Meeting My Luck at Wat Chaiwatthanaram
In this blog post, Khun Poom talks about his luck of becoming a conservator at Wat Chaiwatthanaram, and unexpectedly finding his own form of riches in the form of a lacquered Buddha statue.
Many times while I was unemployed, my dad always said to me, "Sometimes, if you want the right job for you, you have to rely on luck." I did not want to rely on luck so much, because it looked like an excuse to be lazy and unenthusiastic. I continued to search for my next job, until I saw a job posting: this job was unknown in Thailand, but it interested me. Although I didn’t have much knowledge of the job, and my English skills are low, I chose to apply, and now I have a job at Wat Chaiwatthanaram working with the World Monuments Fund. I have to thank my luck about the job alone, but also to the story that has been at work here.
The first task I was assigned was to clean the Buddha that sits beside the restored Meru cloister. The Buddha is dilapidated and had not being cleaned for a long time, as seen from the moss and dirt that covered the Buddha making a black-green color. A month ago, I spent an entire day of work cleaning the Buddha, sanding and polishing to remove the stains. Calmly, the cleaning of the Buddha must be done small point by small point— many toothbrushes broke because I had to use them to clean the Buddha.
Many times when people ask about my job, they are often confused when I give the answer of Assistant Conservator. I have to explain the work done: "Clean Buddha and repair the historic." Many people understand immediately what I do, even if this job is not known in Thailand. Many people joke about it. They say “If you find some numbers, please come talk with me!” I smile and agree, but ignore it and continue to work hard. It is unusual for foreigners. In Thailand, many people buy the lottery hoping for riches. Many people rely on the Holy Script and try to find these imaginary numbers. Einstein noted, "Imagination is more important than knowledge," and many Thai people still adhere to this principle, but I cannot see the imaginary numbers.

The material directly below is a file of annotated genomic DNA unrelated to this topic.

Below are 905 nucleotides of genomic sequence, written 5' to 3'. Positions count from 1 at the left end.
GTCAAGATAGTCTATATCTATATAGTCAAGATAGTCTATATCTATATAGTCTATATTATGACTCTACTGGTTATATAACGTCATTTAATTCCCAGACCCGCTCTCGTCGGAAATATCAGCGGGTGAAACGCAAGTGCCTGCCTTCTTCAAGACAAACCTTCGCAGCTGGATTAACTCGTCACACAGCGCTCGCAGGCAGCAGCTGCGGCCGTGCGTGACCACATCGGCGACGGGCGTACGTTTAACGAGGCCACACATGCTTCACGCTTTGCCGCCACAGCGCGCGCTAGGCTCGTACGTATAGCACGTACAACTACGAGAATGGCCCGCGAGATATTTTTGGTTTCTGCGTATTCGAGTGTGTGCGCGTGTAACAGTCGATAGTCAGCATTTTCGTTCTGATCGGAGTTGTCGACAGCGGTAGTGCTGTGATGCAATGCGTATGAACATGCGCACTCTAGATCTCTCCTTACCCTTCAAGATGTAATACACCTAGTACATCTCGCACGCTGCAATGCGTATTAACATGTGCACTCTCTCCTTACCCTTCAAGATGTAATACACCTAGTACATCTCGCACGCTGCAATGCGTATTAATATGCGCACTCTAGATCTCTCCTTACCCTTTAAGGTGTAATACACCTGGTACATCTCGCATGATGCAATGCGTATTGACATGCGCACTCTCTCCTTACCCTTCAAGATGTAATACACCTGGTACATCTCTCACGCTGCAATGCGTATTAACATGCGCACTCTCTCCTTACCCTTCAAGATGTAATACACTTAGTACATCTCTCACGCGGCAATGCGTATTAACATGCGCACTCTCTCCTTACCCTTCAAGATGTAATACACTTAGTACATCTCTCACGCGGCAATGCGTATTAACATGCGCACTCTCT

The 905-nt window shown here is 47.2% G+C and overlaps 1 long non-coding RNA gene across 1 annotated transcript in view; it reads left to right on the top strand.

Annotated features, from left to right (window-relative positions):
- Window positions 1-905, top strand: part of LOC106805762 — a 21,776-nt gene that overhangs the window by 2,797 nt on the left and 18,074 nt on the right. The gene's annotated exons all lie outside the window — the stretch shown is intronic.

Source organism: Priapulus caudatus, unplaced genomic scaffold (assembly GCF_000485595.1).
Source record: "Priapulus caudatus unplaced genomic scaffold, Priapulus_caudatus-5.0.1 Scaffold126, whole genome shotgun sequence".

Once, as I was determined to clean the Buddha, I found a strange black spot on the statue. I thought it to be moss, but it was too rough to scrub and my brush broke off. I later realized it was a Lacquer piece (or Lak in Thai. I never thought Lacquer would be there, because the Buddha is so weathered on the outside. This showed how the former Buddhas were once gilded. I felt like I found a real treasure— it's better than the winning lottery numbers. It is a driving force in my work.
So finally, I have to thank luck, as I work at Wat Chai. Although I won’t find the winning lottery numbers for the chance of riches, I get something better. The experience, motivation, new knowledge and impressing colleagues. I must be thankful to have found luck.